We don’t often stop to contemplate the package of goals we’ve been handed to find out if we still want them, or if we still want them in the same way.

For example, you may decide, after many years of building towards home ownership and then maybe a cottage or rental property, that actually managing real estate is not your bag at all.

You may decide, after many years of growing in a vocation that you’re quite good at, that it doesn’t make you remotely happy.

You may decide, after many years of striving towards retirement, that you don’t even know what that means or if it’s any fun.

Your version of success and achievement may be a large departure from the standard-issue definition, or it might just be a subtle shift in nuance. Maybe you do like home ownership, but it’s a home that’s also a cottage and an office. Maybe you do like your vocation, but you want to try operating from a far-flung locale or coming at it from an entirely different angle. Maybe you do want to retire, but your version of retirement includes academic growth or even an entire second career.

What’s important for us – and even more important for YOU – is to get familiar with what success looks like for you.

Oh, and that it’ll probably change over time.

Achieving Success

The thing about success is that it involves milestones that we create for a reason. It’s a chance to stop and look around, a chance to think about the next milestone, and if it’s in the right place for us, now that we have arrived and can see who we’ve become in the process. Maybe the next marker needs to move slightly to the left, out a few more feet, or be thrown out and replaced entirely.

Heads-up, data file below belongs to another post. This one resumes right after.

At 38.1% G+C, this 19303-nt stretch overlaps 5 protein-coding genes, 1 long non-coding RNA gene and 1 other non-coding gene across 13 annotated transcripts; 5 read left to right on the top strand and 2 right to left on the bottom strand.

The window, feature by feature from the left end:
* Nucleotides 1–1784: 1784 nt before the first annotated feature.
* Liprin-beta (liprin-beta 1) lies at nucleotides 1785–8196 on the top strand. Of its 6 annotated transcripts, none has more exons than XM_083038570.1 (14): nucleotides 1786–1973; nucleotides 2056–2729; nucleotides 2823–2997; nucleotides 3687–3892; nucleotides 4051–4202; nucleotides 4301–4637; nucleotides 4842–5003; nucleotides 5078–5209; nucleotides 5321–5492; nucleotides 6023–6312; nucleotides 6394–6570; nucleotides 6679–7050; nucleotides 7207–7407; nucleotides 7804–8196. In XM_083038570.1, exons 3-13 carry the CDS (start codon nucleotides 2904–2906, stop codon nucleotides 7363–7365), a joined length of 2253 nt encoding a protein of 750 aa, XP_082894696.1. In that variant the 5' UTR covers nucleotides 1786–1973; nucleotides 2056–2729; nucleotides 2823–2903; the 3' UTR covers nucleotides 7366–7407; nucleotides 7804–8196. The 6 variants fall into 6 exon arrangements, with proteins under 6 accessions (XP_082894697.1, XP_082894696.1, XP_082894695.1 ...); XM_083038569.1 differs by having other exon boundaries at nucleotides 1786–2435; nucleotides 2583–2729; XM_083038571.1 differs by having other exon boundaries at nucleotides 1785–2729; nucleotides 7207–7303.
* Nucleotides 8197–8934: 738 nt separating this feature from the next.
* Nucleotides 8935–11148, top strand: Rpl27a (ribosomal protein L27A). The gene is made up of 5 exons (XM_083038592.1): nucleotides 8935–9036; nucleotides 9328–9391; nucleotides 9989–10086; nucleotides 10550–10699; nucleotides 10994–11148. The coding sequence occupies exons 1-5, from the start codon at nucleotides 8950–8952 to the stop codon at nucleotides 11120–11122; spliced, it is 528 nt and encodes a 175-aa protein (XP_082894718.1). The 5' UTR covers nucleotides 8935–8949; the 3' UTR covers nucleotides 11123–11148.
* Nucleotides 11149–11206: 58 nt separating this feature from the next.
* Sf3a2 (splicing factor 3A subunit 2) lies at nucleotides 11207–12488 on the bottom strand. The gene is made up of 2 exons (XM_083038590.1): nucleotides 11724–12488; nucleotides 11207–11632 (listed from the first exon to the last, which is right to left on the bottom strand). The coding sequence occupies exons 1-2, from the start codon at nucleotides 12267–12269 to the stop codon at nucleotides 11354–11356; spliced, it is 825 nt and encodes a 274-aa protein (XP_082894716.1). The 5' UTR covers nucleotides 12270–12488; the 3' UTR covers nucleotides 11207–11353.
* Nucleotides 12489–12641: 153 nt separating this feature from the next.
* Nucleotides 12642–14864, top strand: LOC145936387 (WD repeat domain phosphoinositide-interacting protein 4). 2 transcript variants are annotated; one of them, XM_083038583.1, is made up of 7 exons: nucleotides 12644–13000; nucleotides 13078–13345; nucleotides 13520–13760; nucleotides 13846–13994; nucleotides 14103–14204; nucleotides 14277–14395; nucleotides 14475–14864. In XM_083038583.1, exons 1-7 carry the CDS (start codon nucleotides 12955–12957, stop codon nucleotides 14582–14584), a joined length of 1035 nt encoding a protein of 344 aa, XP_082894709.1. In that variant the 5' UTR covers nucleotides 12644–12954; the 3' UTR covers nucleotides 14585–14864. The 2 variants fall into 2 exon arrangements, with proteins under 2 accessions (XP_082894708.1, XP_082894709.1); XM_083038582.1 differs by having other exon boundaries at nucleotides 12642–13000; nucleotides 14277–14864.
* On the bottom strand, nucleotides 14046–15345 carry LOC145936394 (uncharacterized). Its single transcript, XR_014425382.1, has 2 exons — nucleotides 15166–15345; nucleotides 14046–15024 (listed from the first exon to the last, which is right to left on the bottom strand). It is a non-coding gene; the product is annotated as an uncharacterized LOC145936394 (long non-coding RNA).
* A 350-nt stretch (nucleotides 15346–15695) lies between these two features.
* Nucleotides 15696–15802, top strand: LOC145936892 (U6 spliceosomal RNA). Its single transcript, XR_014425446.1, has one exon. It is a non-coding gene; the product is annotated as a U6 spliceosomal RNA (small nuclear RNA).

There’s no point in the future where you’re completely done growing. The person you are, the relationships you have, and the life you live, change all the time. That’s not just normal – that’s how we know we’re growing and living!

The best thing we can do is map out how we think we’re going to get to the next couple of goals and build in reflection time when every one of them is achieved. You’re never getting it wrong – you’re getting it more and more “right” every time.

The values of success and achievement are not finite. They’re continuous, like all values that are meaningful to you. Celebration and reflection are key components of exercising that value… regularly, as is (of course) planning.

Your Life, Well Spent

Yup, that’s the Spring Plans tagline, and we mean it. Your life is what you’re building every day, and we want you to really enjoy how you’ve spent it. This means defining your own values, whatever they look like, and the way you want to achieve them. From there, we can use the handy financial tools we have around us – our cash flow, investment portfolios, real estate, businesses, and so much more – to put that plan into action.

No matter what success means to you personally, if you thrive on reaching milestones, being useful, and even – gasp! – being recognized for your success, you’re not even a little bit alone. Let’s put that Tall Poppy Syndrome to rest (it wasn’t helping anyone) and start building a meaningful life.

Julia Chung